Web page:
Government-industry cooperation, a strong work ethic, mastery of high technology, and a comparatively small defense allocation (1% of GDP) helped Japan advance with extraordinary rapidity to the rank of second most technologically powerful economy in the world after the US and the third-largest economy in the world after the US and China, measured on a purchasing power parity (PPP) basis. One notable characteristic of the economy has been how manufacturers, suppliers, and distributors have worked together in closely-knit groups called keiretsu. A second basic feature has been the guarantee of lifetime employment for a substantial portion of the urban labor force. Both features have now eroded. Japan's industrial sector is heavily dependent on imported raw materials and fuels. The tiny agricultural sector is highly subsidized and protected, with crop yields among the highest in the world. Usually self sufficient in rice, Japan must import about 55% of its food on a caloric basis. Japan maintains one of the world's largest fishing fleets and accounts for nearly 15% of the global catch. For three decades, overall real economic growth had been spectacular - a 10% average in the 1960s, a 5% average in the 1970s, and a 4% average in the 1980s. Growth slowed markedly in the 1990s, averaging just 1.7%, largely because of the after effects of overinvestment and an asset price bubble during the late 1980s that required a protracted period of time for firms to reduce excess debt, capital, and labor. From 2000 to 2001, government efforts to revive economic growth proved short lived and were hampered by the slowing of the US, European, and Asian economies. In 2002-07, growth improved and the lingering fears of deflation in prices and economic activity lessened, leading the central bank to raise interest rates to 0.25% in July 2006, up from the near 0% rate of the six years prior, and to 0.50% in February 2007. In addition, the ten-year privatization of Japan Post, which has functioned not only as the national postal delivery system but also, through its banking and insurance facilities as Japan's largest financial institution, was completed in October 2007, marking a major milestone in the process of structural reform. Nevertheless, Japan's huge government debt, which totals 182% of GDP, and the aging of the population are two major long-run problems. Some fear that a rise in taxes could endanger the current economic recovery. Debate also continues on the role of and effects of reform in restructuring the economy, particularly with respect to increasing income disparities.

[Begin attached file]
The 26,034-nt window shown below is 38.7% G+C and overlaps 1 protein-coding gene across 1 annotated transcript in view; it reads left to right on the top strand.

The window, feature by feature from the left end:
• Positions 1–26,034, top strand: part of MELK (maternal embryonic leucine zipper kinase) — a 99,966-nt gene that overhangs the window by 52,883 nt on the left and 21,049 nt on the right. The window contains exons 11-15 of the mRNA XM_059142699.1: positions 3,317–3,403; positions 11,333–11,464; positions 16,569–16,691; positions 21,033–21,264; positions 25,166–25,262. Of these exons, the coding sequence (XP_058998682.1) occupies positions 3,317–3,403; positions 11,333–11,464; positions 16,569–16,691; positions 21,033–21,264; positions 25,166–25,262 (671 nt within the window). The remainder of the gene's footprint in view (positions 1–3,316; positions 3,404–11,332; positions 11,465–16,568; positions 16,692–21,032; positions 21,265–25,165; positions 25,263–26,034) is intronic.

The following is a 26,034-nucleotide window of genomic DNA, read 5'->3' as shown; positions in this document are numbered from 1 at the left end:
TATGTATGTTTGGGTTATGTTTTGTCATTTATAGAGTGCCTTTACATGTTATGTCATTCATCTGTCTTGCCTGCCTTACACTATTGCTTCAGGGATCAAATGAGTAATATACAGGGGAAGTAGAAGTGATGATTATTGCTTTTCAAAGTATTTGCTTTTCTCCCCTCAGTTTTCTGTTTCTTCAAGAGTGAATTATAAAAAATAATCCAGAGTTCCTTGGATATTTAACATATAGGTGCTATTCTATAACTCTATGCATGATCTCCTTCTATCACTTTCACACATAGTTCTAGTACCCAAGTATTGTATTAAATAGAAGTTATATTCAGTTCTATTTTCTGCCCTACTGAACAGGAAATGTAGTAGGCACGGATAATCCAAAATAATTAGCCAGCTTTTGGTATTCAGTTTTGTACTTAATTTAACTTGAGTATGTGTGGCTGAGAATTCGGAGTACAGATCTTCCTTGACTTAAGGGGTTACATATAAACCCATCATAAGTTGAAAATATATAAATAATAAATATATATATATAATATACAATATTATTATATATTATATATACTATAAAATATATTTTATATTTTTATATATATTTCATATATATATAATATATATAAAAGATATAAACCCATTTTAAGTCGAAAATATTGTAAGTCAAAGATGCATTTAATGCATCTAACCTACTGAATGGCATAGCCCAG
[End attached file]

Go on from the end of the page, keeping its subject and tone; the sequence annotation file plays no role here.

general assessment: excellent domestic and international service domestic: high level of modern technology and excellent service of every kind international: country code - 81; numerous submarine cables provide links throughout Asia, Australia, the Middle East, Europe, and US; satellite earth stations - 5 Intelsat (4 Pacific Ocean and 1 Indian Ocean), 1 Intersputnik (Indian Ocean region), and 1 Inmarsat (Pacific and Indian Ocean regions
total: 23,474 km standard gauge: 3,204 km 1.435-m gauge (3,204 km electrified) narrow gauge: 77 km 1.372-m gauge (77 km electrified); 20,182 km 1.067-m gauge (13,334 km electrified); 11 km 0.762-m gauge (11 km electrified) (2006)
total: 676 ships (1000 GRT or over) 10,386,894 GRT/11,689,142 DWT by type: bulk carrier 131, cargo 29, carrier 3, chemical tanker 23, container 10, liquefied gas 58, passenger 14, passenger/cargo 142, petroleum tanker 157, refrigerated cargo 2, roll on/roll off 52, vehicle carrier 55 registered in other countries: 2,692 (Bahamas 62, Belize 2, Bermuda 1, Burma 3, Cambodia 3, Cayman Islands 6, China 2, Cyprus 19, France 5, Honduras 4, Hong Kong 78, Indonesia 5, Isle of Man 4, South Korea 1, Liberia 111, Malaysia 4, Malta 3, Marshall Islands 5, Mongolia 1, Norway 1, Panama 2,151, Philippines 69, Portugal 10, Singapore 108, Sweden 1, Thailand 4, UK 1, Vanuatu 28, unknown 2) (2007)
the sovereignty dispute over the islands of Etorofu, Kunashiri, and Shikotan, and the Habomai group, known in Japan as the "Northern Territories" and in Russia as the "Southern Kuril Islands," occupied by the Soviet Union in 1945, now administered by Russia and claimed by Japan, remains the primary sticking point to signing a peace treaty formally ending World War II hostilities; Japan and South Korea claim Liancourt Rocks (Take-shima/Tok-do) occupied by South Korea since 1954; China and Taiwan dispute both Japan's claims to the uninhabited islands of the Senkaku-shoto (Diaoyu Tai) and Japan's unilaterally declared exclusive economic zone in the East China Sea, the site of intensive hydrocarbon prospecting